Out on a Limb Crew Member Spotlight
Each year new apprentices arrive at Super Chilly Farm to learn not only about apples but also about gardening, carpentry, chickens, and everything else that we work on throughout the seasons. In addition to knowing more about what you're eating and how it was grown, we think it's important to learn the faces and stories behind the people who help bring it to you. So who's packing these bags, anyway?
This season at Super Chilly seemed to fly by! Experiencing a wide variety of new homesteading skills--gardening, carpentry, wood working, and food preservation--at the farm has giving me the confidence to try out my own solo homesteading venture next season! I'm grateful for my learning time here and look forward to launching my homesteading life in the near future!
(The rest of the crew would like to add that Jenny is an incredible old time fiddle player. You may even have unknowingly heard her jamming with various musicians during the Common Ground Fair!)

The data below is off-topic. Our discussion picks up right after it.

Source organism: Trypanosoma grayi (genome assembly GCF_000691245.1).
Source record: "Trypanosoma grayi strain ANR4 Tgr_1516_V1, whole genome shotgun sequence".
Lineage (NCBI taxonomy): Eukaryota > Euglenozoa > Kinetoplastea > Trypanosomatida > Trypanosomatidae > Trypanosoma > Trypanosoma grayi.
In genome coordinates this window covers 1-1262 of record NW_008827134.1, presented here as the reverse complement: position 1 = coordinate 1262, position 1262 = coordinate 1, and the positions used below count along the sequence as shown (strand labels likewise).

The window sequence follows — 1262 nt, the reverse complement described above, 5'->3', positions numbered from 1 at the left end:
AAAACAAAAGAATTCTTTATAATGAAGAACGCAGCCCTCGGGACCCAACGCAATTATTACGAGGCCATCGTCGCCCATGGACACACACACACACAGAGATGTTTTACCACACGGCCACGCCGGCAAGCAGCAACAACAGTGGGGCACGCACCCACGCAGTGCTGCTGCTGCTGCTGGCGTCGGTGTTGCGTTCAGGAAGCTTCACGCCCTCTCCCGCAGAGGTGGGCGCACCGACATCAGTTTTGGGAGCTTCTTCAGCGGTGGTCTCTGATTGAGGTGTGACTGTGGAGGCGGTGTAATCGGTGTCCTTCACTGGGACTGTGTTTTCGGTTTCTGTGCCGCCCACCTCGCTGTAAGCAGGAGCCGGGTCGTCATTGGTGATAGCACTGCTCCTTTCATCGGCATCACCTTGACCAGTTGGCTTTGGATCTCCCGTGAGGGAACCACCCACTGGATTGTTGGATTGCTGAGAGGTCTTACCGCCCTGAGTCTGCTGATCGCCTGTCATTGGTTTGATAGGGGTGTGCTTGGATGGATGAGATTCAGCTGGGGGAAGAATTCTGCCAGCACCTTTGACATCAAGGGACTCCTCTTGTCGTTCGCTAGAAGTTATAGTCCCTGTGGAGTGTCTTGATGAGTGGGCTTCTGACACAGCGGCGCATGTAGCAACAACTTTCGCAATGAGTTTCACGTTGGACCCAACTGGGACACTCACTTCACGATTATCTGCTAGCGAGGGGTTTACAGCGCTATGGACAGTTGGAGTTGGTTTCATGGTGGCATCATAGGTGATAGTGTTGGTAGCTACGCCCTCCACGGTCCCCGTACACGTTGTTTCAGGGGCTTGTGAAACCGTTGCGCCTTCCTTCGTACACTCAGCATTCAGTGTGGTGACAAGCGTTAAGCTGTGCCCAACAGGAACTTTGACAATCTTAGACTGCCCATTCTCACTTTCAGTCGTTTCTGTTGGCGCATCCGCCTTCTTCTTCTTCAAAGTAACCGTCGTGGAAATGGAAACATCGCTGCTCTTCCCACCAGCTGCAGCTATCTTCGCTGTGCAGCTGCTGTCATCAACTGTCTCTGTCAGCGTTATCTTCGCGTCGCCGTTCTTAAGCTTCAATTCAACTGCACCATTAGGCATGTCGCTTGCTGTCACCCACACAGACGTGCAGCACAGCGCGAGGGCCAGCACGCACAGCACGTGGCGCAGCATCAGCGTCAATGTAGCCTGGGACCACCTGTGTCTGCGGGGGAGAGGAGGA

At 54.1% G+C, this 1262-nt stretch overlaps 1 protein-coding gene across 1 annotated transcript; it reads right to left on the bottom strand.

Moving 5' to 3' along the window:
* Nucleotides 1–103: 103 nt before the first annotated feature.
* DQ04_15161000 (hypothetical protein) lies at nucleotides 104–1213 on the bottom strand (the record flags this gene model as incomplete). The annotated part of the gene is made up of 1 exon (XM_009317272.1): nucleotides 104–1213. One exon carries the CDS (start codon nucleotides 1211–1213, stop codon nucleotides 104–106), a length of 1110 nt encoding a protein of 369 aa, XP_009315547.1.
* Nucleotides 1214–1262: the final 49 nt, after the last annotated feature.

Some Wealthys are humongous this year.
Fresh From the Palermo Test Kitchen
by Cammy Watts
Roasted Fennel with Green (or Red) Apples I have been waiting to try this recipe until we had a green apple in the CSA share. As I grabbed the Northwestern Greening to take to the kitchen, a lonely Wealthy that had been left on the packing table caught my eye so I brought it along too. One thing led to another, and we ended up with two dishes of Roasted Fennel with Apple. A lot of “mmmm’s” issued from the tasting crew, but as fate will have it, the red-skinned Wealthy with its richer, zesty flavor carried the day. This easy dish will make your house smell great and please your dinner guests. Jenny thought the dish was good enough for either the dinner or the dessert course.
1 large or 2 small fennel bulbs (1.5 lbs) 1 medium onion – sliced thin 1 large apple – cored and sliced thin (leave the skin on if you use a red apple) salt and pepper to taste 2.5 TBS olive oil
- Preheat oven to 400 degrees
- Remove the outer layers of the fennel bulb, and discard. Slice the bulb in half or quarters if it is large. Cut cross-wise into ¼-inch slices.
- Add the sliced fennel, onion and apple to a baking tray with sides or a casserole or baking dish. Add the salt, pepper and olive oil, and toss the ingredients together.
- Roast in the oven for 20-25 minutes until the fennel is tender. Stir after 15 minutes.
- Serve right away.